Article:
Be diligent about worship. Whether online or in-person, attending church feels different, but it is still God’s word. It still feeds our faith and invites us to trust. Your best tool to nurture resilience is to also look for faith discussion opportunities at home. Daily devotions and nightly prayers are wonderful, but so are car ride talks and Gospel reassurances at times of struggle or discipline. During this challenging time, your faith dialogues will connect the concepts of faith and struggle as part of brain development. The discussion you have about trusting God, now, will become a coping strategy for future troubles.


Look for ways to come together as a family. Busyness and stress tend to pull us away from each other. We mistakenly believe that when we need rest, it means we need time away. However, we build resilience in fellowship. When family members are together, relationships grow. These experiences and relationships are how children learn to cope with stress and trouble. Look for ways your family can play together. Everything from board games to backyard dodgeball will provide small problems solved by togetherness as well as good memories. Little by little, children learn that God has given us each other as a source of help, comfort, and joy. Projects completed together will afford the same practice and add in the sense of accomplishment.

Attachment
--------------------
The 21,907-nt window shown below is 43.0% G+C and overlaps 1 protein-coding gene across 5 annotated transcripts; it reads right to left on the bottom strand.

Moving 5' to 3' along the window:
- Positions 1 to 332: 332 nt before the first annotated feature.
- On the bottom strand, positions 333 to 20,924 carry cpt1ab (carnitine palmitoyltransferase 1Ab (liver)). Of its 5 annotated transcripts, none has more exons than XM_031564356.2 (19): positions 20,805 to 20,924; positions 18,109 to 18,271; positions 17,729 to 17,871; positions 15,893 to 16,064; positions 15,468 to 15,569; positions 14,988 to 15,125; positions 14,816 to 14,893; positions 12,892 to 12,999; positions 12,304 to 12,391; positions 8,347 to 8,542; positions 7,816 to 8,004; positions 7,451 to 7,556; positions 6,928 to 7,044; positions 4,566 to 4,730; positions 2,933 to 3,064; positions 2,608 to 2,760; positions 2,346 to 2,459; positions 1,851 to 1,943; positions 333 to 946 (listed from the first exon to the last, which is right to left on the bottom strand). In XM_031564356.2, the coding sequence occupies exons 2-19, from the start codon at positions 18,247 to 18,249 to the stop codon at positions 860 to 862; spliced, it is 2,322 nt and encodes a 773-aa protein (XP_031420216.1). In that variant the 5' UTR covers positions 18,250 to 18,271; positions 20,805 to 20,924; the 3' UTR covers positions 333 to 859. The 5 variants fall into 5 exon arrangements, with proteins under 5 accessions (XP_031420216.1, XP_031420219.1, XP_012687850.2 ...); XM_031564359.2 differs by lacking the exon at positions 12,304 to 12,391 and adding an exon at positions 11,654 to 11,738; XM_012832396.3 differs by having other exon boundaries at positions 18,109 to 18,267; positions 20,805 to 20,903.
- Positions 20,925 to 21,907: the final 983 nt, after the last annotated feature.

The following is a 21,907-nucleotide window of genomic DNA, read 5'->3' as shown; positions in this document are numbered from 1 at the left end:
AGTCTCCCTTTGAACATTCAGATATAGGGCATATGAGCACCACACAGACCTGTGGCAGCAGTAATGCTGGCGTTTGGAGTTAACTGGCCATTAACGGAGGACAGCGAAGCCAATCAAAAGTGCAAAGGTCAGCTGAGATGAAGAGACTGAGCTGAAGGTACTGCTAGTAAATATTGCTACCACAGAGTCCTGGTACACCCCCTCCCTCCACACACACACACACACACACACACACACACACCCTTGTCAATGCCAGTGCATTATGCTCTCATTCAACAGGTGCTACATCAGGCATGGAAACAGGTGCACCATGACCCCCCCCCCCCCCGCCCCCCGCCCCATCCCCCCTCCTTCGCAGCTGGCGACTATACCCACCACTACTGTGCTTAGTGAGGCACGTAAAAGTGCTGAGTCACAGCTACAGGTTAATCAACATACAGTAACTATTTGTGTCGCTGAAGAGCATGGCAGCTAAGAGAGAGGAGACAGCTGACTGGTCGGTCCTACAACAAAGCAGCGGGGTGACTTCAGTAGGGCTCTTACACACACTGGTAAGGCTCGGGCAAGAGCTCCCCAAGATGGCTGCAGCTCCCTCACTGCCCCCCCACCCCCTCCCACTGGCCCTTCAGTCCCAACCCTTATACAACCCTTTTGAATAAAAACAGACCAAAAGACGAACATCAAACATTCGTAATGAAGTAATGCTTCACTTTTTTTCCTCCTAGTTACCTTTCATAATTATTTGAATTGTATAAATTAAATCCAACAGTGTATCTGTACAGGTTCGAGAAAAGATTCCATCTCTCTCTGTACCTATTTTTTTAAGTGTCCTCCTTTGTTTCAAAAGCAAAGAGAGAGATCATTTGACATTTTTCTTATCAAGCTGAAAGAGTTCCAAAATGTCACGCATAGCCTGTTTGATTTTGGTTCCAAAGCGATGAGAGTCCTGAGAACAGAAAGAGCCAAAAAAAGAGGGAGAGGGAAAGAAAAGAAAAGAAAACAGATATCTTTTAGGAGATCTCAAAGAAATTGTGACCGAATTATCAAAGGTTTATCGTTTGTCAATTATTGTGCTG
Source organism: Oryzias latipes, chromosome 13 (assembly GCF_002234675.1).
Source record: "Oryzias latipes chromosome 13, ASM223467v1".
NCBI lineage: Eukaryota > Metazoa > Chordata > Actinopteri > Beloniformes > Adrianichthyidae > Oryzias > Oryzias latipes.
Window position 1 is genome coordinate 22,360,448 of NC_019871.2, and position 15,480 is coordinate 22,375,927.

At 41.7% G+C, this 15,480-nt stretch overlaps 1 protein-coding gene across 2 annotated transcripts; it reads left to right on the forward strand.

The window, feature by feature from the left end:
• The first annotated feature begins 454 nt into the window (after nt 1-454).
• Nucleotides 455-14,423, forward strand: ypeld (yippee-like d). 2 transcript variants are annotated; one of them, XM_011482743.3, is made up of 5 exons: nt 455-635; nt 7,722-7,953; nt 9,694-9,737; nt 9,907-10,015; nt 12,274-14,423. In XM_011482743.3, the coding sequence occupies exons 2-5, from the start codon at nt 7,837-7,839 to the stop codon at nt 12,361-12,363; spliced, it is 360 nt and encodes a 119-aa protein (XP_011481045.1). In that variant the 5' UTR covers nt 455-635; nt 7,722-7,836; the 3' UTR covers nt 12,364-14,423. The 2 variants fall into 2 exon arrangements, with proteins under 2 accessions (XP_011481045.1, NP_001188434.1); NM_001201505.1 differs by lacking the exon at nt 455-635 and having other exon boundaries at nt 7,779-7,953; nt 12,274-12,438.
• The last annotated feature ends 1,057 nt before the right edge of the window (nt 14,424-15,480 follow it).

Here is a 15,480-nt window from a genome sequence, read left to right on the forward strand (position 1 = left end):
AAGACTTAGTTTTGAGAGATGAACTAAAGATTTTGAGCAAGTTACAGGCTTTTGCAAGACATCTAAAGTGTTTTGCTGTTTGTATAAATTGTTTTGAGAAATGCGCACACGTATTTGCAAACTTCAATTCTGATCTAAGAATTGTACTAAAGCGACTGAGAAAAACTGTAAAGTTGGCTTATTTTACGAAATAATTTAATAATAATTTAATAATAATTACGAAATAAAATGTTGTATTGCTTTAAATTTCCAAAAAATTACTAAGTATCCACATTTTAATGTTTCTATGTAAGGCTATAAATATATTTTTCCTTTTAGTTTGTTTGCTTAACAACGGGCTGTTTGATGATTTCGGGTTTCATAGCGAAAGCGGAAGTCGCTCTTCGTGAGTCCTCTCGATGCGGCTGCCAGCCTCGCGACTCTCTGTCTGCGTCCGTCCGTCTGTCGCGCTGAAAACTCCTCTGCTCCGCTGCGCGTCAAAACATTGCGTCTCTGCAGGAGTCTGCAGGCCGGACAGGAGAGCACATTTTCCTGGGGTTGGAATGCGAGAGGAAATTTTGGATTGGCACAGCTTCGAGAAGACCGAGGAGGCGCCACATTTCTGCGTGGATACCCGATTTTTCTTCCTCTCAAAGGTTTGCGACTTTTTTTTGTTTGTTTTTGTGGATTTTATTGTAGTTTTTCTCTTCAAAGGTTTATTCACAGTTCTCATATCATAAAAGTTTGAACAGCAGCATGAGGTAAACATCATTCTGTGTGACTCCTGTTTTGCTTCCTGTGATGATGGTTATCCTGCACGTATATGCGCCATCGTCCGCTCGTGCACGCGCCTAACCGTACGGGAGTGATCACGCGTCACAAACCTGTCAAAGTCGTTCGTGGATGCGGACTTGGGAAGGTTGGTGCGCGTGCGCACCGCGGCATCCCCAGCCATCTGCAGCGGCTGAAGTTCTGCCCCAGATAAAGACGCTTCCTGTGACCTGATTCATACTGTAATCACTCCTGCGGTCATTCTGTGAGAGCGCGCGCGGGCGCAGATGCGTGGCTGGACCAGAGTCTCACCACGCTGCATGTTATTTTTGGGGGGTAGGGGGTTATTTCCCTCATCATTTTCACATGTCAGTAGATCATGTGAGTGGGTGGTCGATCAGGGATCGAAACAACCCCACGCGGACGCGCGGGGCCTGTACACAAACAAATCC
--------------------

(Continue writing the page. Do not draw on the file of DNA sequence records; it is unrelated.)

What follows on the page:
Value family discussion. Children learn so much when they listen to and participate in a family discussion. This is why research on family mealtime shows a link to academic achievement. Children develop language skills as well as learn the unspoken rules about communication and relationship building. Ask your children to share their joys and concerns. Share with them your strengths and weaknesses and create a safe place to talk and grow. These times are excellent opportunities to slip in your faith, showing your children how your faith shapes your understanding and your ability to cope.


We do not need to be perfect decision-makers to find peace. In fact, that is the least likely path to take you to peace. Find ways to rejoice with your family – in activity and in prayer. God’s peace will reign, and He will bring about good for your children.